send who back
send which back
send whom back

send them back
send I back
send they back
send me back
send those back
send we back
send us back

send one back
send some back
send anybody back
send everybody back
send everyone back

send yourself back
send myself back
send ourselves back
send yourselves back
send themselves back

back who
back which
back whom

back them
back I
back they
back me
back those
back we
back us

back one
back some
back anybody
back everybody
back everyone

back yourself
back myself
back ourselves
back yourselves
back themselves

5 4 3 2 1….



In some celebration/recognition of the 5oth anniversary of Apollo 11 and the first manned mission to land on the moon, launched on this day in 1969, I am posting this poem which I always used to lead with when introducing concrete poetry to my students.

I cannot remember the author – apologies – and even with online research I have been unable to locate: apart from others having memories but also being none the wiser. If anyone…

I would just write the numbers on the black board [oh yes, many years ago] and then ask the students what they thought this ‘poem’ might be about. Of course, calling it a poem was the first tease, but someone would always eventually suggest a countdown – this prompted if needs be by my reading aloud – and then there was the vertical numbering before words were added so a rocket might be suggested, and that was the first route into exploring how concrete poetry can take the shape and other elements of the thing/event/item/idea it describes. Adding the words was always a great reveal – a little ruse, if also crucial, that worked to engage.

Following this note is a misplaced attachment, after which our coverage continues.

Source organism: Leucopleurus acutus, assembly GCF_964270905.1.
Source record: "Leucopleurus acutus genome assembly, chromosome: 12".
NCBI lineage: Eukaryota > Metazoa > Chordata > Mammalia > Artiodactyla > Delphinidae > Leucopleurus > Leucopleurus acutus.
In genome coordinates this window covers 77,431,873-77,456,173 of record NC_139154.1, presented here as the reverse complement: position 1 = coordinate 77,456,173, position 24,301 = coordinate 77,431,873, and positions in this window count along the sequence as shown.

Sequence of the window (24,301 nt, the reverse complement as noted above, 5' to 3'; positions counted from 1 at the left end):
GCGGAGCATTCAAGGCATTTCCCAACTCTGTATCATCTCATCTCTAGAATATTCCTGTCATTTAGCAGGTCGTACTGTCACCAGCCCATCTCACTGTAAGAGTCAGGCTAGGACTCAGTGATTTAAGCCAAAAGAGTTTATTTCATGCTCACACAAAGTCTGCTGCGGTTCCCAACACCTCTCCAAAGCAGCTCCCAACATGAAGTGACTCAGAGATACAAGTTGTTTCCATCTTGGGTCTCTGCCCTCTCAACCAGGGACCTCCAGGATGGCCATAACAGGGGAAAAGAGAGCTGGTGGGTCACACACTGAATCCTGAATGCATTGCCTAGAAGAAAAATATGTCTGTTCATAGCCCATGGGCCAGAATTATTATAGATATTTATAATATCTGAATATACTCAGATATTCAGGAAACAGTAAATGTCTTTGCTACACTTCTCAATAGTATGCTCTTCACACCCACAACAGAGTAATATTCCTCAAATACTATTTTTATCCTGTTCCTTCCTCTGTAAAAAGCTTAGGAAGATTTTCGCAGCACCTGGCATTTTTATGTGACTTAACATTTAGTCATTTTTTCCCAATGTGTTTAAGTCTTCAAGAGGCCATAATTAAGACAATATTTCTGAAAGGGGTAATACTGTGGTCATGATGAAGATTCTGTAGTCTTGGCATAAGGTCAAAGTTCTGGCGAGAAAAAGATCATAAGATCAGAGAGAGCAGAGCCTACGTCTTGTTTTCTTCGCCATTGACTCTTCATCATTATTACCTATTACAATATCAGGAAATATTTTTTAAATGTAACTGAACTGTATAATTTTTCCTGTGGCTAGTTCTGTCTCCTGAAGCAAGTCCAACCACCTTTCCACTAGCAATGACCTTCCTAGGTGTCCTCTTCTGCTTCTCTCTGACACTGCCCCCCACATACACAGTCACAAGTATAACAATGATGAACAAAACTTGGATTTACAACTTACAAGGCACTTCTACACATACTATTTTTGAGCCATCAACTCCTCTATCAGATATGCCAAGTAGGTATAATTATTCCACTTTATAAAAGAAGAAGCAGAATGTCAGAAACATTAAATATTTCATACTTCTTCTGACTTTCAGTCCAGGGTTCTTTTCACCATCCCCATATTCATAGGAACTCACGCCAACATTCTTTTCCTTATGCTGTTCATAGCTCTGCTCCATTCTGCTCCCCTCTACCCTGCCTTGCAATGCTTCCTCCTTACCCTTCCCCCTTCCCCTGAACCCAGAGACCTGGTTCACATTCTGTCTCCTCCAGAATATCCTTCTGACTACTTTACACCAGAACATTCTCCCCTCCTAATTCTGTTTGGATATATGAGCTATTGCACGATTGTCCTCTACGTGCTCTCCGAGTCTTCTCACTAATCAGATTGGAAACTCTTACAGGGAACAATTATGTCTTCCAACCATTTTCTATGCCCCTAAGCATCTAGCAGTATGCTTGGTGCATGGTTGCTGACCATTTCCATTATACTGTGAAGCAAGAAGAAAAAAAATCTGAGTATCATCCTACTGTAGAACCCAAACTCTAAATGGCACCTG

And this was the essential purpose. I would, however, also reflect on that line ‘What 4?’ because this does matter. Even in the early 80s when I was first teaching we were some way down the space road from 1969, so it was an apt question about the cost in a world riven with poverty and disadvantage. Then there was the final line and a suggestion of an ongoing commitment. I’d make reference to how poetry can have important messages to make/explore, but not necessarily.

This was mainly all about making poetry experimental and fun and I have fond memories of using this first example and launching the ideas of others.



even if the life is cruel
is your last sentence written

[on its own at the top
of an otherwise empty page]

as I work up through the script
marking pages as ‘seen’

ready for that other marking,
later, when judging

chronologically what has led
to this apocalypse.

Assuming you have
answered all, I know

it is Laskey’s poem,
so I hope – at the age of sixteen –

you will look for the snow
to trod and mess about in,

throw a big round one at
nobody in particular,

and laugh at the cruelty
that might have been.

Dynamic Learning 3

Dear teachers,
I have been telling

off your students,
but the off

is you
for teaching them

linguistic things
that are

in their minds
just things, really,

to imagine sound
better [let’s not

examine as adjective,
as adverb, as noun

as verb]
than ‘better’

or what is

This is a ‘rotten’
thing to do,

which is not
a lexeme,

even if it is
or could be,

but is definitely

as a thing to
teach students.